- Wordtune Read for speeding up your research process (and completing reading assignments more efficiently).
- Evernote (or Google Drive) for collecting all of your notes in one easy-to-reference place.
- Toggl Track to track your time (the app even has a Pomodoro timer built-in).
- Todoist for organizing to-do lists — and keeping lists easily accessible across your devices.
8. Turn procrastination into productivity.
You’ve been sitting at your desk for 30 minutes, chewing your eraser and flipping from window to window on your computer. You’ve made zero progress on researching your expository essay, which is due next week and is your top priority for today. It may be time to let those priorities flex.
If you’re not getting anywhere with your main task, choose a different, easier, or more interesting task from your to-do list.
Avoid things that will take a lot of time and energy. The goal here is to accomplish something in a few minutes, so you can build some momentum that will carry you into your main task.
And even if that strategy doesn’t work — you do the starter task and go right back to staring at the screen — you’ve at least checked something off your list.
9. Take physical breaks.
Working for three-hour chunks — whether on schoolwork or at a desk job — is not sustainable. Breaks are necessary for long-term productivity. And the best breaks from brain work are physical.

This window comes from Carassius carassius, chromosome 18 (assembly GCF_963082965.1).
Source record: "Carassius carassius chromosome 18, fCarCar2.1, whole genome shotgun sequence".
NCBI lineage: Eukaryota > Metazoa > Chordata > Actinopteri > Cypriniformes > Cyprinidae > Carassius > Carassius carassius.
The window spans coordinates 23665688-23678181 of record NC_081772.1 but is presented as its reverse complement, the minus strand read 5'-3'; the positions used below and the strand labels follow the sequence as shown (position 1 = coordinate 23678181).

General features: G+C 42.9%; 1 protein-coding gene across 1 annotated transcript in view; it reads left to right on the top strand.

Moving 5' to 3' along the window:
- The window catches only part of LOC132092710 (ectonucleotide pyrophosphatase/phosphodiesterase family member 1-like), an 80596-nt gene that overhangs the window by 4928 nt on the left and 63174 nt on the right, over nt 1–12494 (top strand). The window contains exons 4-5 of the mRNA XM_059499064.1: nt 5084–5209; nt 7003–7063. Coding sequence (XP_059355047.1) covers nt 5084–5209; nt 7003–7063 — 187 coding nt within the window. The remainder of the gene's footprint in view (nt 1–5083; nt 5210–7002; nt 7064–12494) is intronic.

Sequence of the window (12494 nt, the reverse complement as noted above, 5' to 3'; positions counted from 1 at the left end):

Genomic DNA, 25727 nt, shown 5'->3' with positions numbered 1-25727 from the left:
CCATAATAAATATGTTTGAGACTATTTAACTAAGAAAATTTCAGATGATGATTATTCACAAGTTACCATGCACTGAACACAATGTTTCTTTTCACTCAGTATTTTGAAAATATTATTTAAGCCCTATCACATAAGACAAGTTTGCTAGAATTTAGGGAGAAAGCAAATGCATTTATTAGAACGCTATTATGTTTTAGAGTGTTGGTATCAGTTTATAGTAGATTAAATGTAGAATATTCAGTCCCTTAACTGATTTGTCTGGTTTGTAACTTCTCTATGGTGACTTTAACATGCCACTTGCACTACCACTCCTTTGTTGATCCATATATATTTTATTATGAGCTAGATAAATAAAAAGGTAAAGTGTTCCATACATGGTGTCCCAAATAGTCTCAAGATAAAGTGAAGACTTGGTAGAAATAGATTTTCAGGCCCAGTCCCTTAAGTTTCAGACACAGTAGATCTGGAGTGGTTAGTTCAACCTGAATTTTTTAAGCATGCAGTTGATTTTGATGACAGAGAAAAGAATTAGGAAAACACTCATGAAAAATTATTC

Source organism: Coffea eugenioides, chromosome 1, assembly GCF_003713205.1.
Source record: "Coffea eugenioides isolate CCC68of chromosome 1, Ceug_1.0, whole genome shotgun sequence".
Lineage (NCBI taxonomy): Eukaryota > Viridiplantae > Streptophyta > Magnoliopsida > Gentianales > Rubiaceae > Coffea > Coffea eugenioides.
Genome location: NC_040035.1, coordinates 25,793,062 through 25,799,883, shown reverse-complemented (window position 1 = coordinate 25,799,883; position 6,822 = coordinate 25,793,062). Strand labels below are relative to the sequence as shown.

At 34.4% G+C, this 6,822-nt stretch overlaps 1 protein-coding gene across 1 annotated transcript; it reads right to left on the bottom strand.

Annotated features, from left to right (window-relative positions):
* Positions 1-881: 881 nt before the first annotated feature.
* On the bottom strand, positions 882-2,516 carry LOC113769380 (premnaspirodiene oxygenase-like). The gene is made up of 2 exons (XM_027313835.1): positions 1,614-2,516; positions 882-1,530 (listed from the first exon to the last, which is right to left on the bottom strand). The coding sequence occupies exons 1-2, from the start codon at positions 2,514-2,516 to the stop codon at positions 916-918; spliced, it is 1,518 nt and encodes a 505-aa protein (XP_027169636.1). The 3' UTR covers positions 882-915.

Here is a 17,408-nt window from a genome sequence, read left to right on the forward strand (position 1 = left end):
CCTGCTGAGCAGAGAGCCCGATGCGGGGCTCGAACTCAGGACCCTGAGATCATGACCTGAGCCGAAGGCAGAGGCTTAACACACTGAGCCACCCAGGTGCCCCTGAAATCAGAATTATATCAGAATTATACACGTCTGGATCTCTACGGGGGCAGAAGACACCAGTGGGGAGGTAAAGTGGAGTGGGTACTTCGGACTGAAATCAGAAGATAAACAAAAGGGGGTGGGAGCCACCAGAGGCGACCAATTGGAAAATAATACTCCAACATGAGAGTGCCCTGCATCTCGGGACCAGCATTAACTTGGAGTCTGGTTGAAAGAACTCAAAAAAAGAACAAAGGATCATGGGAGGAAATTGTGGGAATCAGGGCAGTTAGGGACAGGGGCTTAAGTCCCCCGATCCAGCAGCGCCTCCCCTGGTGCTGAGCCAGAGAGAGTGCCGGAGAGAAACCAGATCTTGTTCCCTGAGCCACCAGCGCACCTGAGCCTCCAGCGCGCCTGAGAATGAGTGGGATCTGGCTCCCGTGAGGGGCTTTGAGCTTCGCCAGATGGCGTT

Instead of spending your break scrolling your phone or opening another window on your laptop:
🚶🏼♀️ Walk the hall or wander campus.
🚽 Use the bathroom.
🦘 Do some pushups, jumping jacks, air squats.
🎶 Put on some music and dance for 10 minutes.
Just about anything physical and tactile will give your brain a much-needed break from mental work, and your eyes a break from the screen or text. When you return to your desk, you’ll find you’re refreshed and more able to focus.
10. Log every completed task.
If you still feel like you’re accomplishing nothing, this little trick can show you how much you’re actually doing. Throughout the day, take note of every little task you complete — like a to-do list, except it’s a done list.
- If you organize your to-do list, write that down.
- If you do some initial research for an assignment, log it.
- If you read 5 of the assigned 20 pages, make a note.
Every little bit of progress is progress, and sometimes, just seeing that we’ve done a little bit can motivate us to do more.
Pair this with tip #8 (turn procrastination into productivity) to build that task-oriented momentum, and soon enough, you’ll be writing down the fully completed tasks that have been hanging over your head all week.
Finding What Works for You
The best time management hacks vary from person to person. Some people need a detailed calendar where everything is scheduled. Some people need visuals and task lists to keep them on track.
What works for someone else may not work for you. That’s okay — and expected!
Play around with these tips, run some experiments on yourself, and find out what does and doesn’t work for you. Then stick with what works and share the word. Who knows? You might just become your classmates’ time management guru.
This article was co-written with Wordtune. Wordtune didn’t write the whole piece. Instead, it contributed ideas, suggested rephrasing alternatives, maintained consistency in tone, and of course - made the process much more fun for the writer.